Congress passes bill extending unemployment insurance, home buyer tax credit
By Perry Bacon Jr. and Dina ElBoghdady
Congress on Thursday completed final approval of a bill that includes several measures designed to spur the economy and help people who have lost their jobs, representing its latest intervention as the country suffers through its worst recession in decades.
The $24 billion bill, which the White House said President Obama will sign on Friday, would provide unemployment benefits of least 14 weeks for people out of work. Those in the more than two dozen states with unemployment rates above 8.5 percent would receive up to 20 weeks of the benefits. The legislation would also extend through April 30 a $8,000 first-time home buyer tax credit that was passed earlier this year.
Another provision allows businesses that had operating losses in 2008 and 2009 to seek refunds for taxes paid on profits over the past five years. It passed in the House on Thursday 403-12 after the Senate approved it Wednesday by a 90-0 vote.
"It's hard to think of any other initiative we can name that is as beneficial to job creation," House Speaker Nancy Pelosi (D-Calif.) said of the unemployment benefits provision. "Its original purpose is fairness to those workers who have paid into the insurance system, and now they are getting insurance benefits, but it also has an impact as a stimulant. "
Under the housing program, people seeking to own a home for the first time in three years would receive an $8,000 tax credit if they sign a contract by April 30 and close on it by June 30. Current homeowners who are buying a new primary residence would be eligible for a $6,500 tax credit starting Dec. 1 if they owned their home for five consecutive years in the previous eight.
The timing is more lenient for military families who have been deployed overseas for 90 days or more in 2008 or 2009. They would have until April 30, 2011 to sign a contract.
But the measure limits the purchase price of the home to $800,000. It also imposes income caps so that people who make more than $125,000 annually and couples who make more than $225,000 would not be eligible for a refund. Anyone who collects the tax credit but sells their home within three years of buying it must return the refund.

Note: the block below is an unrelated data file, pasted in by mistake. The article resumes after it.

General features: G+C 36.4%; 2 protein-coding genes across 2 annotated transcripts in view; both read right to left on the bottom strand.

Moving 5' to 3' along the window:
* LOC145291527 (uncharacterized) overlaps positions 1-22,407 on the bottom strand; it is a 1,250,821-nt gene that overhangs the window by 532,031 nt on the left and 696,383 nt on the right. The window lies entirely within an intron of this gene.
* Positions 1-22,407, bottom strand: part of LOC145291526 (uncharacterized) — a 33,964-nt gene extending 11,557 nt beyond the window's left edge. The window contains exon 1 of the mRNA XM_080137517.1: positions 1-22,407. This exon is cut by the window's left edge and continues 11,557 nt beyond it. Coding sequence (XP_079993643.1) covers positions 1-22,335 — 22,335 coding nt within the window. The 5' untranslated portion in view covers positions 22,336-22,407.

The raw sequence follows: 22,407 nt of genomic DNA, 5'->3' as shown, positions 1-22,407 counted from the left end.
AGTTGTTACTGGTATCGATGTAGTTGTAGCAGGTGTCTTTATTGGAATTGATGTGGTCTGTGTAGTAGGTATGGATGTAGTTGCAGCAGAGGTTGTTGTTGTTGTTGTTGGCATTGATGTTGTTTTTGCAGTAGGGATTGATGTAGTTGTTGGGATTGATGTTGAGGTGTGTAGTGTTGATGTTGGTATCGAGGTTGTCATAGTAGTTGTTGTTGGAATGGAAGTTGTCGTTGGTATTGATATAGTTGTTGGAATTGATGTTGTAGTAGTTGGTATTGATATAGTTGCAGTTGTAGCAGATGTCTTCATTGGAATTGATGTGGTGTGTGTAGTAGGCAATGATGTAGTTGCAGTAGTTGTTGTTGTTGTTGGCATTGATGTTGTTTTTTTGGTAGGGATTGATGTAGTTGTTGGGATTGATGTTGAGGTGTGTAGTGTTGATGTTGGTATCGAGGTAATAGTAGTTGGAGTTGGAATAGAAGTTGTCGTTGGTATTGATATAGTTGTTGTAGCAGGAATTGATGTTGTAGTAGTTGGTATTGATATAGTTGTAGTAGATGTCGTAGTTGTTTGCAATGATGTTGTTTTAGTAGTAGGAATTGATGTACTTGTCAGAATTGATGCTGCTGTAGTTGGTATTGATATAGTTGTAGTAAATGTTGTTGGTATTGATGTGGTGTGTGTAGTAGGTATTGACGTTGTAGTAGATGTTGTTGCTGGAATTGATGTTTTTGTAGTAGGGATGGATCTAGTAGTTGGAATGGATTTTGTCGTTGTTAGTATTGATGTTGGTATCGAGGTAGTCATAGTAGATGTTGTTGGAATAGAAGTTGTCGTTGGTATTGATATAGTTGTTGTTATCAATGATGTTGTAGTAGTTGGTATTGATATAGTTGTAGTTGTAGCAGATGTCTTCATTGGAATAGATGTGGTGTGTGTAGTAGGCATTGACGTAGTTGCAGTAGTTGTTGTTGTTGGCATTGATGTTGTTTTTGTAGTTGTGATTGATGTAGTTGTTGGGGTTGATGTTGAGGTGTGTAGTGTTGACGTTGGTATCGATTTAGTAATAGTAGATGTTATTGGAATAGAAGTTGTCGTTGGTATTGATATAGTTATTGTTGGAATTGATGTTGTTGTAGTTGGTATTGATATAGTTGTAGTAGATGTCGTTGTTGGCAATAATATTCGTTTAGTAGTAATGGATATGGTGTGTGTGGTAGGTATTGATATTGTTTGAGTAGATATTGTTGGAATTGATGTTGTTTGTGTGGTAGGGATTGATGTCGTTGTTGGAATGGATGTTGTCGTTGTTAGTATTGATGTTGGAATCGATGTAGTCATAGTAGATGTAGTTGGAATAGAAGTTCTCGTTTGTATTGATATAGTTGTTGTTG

The program is estimated to cost $10.8 billion.
The passage of the tax credit provision was a huge win for the real estate industry, which has been lobbying aggressively to extend and expand the program. They say the tax credit has helped boost sales and clear out a glut of lower-priced homes, especially foreclosures, and that ending it would be a blow to the housing market's recovery.
But critics of the program, including some economists, say the program is far too expensive. They say that most people who used it would have bought homes anyway. They attribute the uptick in home sales in recent months more to low prices and record low interest rates.
The bill is part of a series of proposals Democrats are considering to help boost the economy and aid Americans out of work. While they are weary of casting the policies as a "second stimulus" because the $787 billion bill passed earlier this year remains controversial because of its cost even as unemployment remains high, all the provisions in the bill were in the original stimulus legislation but set to expire.
The bill had been delayed for weeks as the two parties debated a number of issues not directly related to the provisions. Republicans unsuccessfully tried to force a vote on the bill to attach a provision to end the Troubled Asset Relief Program that was part of last year's effort to aid troubled financial firms.
Web Politics Editor
November 5, 2009; 3:59 PM ET
Categories: Economy Watch
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